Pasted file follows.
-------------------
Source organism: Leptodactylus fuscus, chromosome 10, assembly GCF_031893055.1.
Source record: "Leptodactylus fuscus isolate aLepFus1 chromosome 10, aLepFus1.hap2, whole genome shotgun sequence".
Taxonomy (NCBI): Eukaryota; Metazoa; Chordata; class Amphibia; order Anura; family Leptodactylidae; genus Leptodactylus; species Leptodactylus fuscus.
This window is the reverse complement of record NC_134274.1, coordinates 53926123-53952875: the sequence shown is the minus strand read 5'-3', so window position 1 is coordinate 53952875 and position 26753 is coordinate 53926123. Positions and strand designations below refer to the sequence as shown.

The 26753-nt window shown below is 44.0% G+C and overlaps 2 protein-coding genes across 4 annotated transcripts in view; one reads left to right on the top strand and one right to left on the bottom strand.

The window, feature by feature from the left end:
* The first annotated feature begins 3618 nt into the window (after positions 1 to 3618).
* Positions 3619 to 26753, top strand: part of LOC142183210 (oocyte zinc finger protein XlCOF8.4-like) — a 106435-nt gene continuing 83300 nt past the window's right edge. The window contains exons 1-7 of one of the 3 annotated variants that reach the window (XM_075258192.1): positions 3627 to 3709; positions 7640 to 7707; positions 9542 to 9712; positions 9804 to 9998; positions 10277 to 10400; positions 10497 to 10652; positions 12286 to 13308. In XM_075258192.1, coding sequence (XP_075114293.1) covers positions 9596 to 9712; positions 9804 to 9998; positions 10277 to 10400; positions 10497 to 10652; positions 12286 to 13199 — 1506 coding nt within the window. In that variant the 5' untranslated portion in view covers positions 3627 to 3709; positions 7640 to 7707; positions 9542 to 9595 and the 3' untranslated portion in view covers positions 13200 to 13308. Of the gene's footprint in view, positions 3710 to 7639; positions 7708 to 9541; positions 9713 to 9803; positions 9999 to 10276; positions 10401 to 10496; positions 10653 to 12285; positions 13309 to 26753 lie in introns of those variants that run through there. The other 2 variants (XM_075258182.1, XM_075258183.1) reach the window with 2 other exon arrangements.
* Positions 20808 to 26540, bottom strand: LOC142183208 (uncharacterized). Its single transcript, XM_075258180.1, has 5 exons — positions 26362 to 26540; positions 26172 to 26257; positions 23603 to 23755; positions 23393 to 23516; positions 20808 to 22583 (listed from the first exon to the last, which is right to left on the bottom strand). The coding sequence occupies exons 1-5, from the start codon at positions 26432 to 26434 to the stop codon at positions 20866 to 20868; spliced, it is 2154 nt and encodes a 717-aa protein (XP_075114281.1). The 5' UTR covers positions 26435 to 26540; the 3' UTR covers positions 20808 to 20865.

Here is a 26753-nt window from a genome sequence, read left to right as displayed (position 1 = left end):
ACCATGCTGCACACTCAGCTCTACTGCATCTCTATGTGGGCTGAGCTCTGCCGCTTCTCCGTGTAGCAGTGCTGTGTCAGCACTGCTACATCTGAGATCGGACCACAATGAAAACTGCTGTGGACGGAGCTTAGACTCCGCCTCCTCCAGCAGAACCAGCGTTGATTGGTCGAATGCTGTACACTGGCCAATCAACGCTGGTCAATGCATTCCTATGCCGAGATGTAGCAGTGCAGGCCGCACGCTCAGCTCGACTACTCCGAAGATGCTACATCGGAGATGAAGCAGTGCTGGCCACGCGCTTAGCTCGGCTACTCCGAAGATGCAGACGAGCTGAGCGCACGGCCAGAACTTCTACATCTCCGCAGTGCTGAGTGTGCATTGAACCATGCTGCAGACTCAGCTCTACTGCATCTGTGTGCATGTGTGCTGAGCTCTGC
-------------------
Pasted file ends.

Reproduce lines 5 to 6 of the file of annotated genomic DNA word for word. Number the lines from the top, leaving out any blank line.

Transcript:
The 26753-nt window shown below is 44.0% G+C and overlaps 2 protein-coding genes across 4 annotated transcripts in view; one reads left to right on the top strand and one right to left on the bottom strand.

The window, feature by feature from the left end: